As for the recent headlines voicing concern that the coronavirus has now spread to over 60 countries, look at the number of cases:
- Afghanistan: 1
- Austria: 1
- Brazil: 1
- Denmark: 1
- Egypt: 1
- Iraq: 3
- Nepal: 1
- Saudi Arabia: 1
Yet, we still get headlines such as the Guardian’s “Coronavirus map: How Covid-19 is spreading across the world.”
Countries that have had dozens of cases reported (very few serious) have reacted by shutting down institutions, putting people in quarantine who don’t even show symptoms, and banning people from where the outbreaks are the highest from entering countries.
In Japan, where just over 200 people have contracted the virus and four have died, every school is being shut down, affecting over 13 million students. Prime Minister Shinzo Abe said a big part of the decision was to ensure the upcoming Tokyo Olympics won’t have to be canceled.
Compare the handful of Japanese who have died from coronavirus to those who committed suicide in Japan in 2018 over work-related stress: 2000.
In France, where less than 100 people have contracted the virus and only a few have died, authorities announced a ban on all public gatherings of more than 5,000 and shut down the Air Base in Creil, France, after some coronavirus cases were reported there.
In Hungary, despite not one case being reported, the government has imposed more vehicle checks on its land borders, and any traveler returning from a country with any infection will have to endure a quarantine.
In Singapore, where some 100 cases have been reported, the government arrested a healthy Chinese couple for not giving full information about their travel plans. The government has also stripped a number of people of their permanent resident status for not reporting their whereabouts to health investigators.
Here in America, a nation of nearly 330 million people, so far there have been six reported deaths from the virus, all from the State of Washington. Four of the victims came from a single nursing home.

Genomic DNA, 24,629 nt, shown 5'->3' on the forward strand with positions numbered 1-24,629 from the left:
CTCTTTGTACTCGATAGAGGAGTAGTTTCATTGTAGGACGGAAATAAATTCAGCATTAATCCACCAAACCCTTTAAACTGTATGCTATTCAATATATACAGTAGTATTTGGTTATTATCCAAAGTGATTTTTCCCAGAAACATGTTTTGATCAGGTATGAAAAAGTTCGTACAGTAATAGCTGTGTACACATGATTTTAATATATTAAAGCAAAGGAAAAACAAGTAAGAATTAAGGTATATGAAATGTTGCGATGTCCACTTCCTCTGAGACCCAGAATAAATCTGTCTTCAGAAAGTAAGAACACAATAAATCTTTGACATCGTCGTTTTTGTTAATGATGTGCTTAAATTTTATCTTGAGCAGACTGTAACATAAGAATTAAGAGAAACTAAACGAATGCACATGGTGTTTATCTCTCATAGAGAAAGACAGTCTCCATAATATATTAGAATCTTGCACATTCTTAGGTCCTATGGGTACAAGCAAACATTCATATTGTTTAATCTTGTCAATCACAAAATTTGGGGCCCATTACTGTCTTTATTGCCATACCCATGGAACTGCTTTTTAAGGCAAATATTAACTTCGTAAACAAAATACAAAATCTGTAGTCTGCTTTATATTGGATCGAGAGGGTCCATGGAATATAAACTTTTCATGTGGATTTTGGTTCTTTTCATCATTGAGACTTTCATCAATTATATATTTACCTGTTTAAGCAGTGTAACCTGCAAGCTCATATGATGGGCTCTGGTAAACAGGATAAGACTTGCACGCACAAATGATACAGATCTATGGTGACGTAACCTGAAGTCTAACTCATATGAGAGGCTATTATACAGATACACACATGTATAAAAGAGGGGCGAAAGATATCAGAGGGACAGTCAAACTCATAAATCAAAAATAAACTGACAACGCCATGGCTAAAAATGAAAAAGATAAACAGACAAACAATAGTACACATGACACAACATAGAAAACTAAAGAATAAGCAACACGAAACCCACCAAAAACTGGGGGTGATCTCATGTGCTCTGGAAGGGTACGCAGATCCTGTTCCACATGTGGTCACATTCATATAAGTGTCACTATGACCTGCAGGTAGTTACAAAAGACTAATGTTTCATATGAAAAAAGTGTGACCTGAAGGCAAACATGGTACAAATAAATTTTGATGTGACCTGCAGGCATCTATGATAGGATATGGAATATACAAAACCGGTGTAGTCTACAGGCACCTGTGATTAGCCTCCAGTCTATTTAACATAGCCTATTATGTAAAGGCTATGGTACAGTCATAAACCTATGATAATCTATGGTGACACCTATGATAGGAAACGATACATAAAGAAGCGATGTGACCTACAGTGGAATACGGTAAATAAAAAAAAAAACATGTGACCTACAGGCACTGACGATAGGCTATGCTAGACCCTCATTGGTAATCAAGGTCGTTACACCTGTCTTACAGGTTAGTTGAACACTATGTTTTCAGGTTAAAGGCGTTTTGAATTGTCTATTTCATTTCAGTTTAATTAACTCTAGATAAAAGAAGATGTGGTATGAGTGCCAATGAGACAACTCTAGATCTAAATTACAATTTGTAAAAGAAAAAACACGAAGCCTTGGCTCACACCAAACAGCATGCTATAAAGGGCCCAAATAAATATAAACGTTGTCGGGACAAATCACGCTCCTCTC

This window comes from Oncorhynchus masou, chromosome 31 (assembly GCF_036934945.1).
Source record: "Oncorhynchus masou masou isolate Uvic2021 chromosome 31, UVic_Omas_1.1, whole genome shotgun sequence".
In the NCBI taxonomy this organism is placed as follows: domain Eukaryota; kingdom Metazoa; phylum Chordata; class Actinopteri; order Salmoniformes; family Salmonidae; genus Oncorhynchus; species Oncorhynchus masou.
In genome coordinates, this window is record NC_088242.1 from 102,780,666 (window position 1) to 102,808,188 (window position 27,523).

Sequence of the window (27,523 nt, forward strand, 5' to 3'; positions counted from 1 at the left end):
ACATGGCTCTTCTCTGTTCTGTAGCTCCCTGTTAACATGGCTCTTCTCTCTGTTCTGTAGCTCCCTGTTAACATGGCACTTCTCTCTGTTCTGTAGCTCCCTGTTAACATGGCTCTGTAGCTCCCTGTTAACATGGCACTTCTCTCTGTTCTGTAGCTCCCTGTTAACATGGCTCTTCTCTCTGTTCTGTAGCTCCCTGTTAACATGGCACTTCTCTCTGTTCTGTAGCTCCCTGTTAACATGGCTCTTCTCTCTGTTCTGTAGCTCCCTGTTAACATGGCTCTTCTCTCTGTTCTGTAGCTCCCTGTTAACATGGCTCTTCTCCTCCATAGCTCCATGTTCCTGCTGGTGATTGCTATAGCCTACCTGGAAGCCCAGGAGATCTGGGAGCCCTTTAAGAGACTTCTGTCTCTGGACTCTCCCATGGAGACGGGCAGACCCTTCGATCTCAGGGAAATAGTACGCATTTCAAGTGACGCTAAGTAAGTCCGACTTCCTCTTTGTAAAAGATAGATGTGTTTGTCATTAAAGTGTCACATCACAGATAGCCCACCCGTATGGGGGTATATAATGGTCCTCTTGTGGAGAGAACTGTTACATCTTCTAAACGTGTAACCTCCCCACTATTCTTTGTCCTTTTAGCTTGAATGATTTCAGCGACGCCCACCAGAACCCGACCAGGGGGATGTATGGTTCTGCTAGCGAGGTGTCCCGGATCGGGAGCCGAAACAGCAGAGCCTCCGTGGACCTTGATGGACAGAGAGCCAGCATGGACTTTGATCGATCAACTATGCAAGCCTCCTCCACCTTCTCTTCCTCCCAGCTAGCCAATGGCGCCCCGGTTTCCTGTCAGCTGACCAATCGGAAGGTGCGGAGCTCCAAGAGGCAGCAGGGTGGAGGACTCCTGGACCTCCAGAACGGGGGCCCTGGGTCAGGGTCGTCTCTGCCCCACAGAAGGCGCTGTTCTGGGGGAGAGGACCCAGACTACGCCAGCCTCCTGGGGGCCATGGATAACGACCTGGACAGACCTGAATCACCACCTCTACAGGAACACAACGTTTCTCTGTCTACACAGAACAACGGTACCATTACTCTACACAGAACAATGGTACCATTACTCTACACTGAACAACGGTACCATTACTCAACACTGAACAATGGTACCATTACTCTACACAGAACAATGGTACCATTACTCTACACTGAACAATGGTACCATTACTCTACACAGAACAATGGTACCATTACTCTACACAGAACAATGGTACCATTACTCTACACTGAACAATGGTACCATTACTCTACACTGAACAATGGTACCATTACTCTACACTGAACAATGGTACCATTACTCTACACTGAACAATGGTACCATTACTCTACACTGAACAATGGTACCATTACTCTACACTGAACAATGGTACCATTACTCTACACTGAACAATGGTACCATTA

TRENDPOST: Just three months into the New Year, according to the Centers for Disease Control and Prevention (CDC), some 18,000 Americans have died from the seasonal flu, while four people died of coronavirus since that time.
In Italy, the WHO reported that some regional government officials have created an over-inflated perception of the virus problem by including people who tested positive for the virus but had never gotten sick in their reports of total cases. And, of the 34 Italians who have died from the virus thus far, 29 were elderly with serious health conditions before contracting the disease.
Responding to the government crackdown hitting the Italian economy, which is already on the brink of recession, the tourism board issued the statement, “In just over 48 hours we have gone from a safe country, without a single valid or logical reason, to be a European cluster. Part of that is due to hysterical communication that does not take into account the real security conditions of the country. The consequences are an avalanche of cancellations, missed reservations, and closing of the Italian travel market that have no justification.”
TRENDPOST: The state of emergency and lockdowns imposed by governments not only have crippled many businesses but also exemplify the power of control governments have over its people.
In addition, the prohibiting of mass gatherings in nations have squelched the massive street demonstrations that had erupted across the globe among citizens protesting income inequality, government corruption, and lack of basic living standards, which was one of our 2020 Top Trends.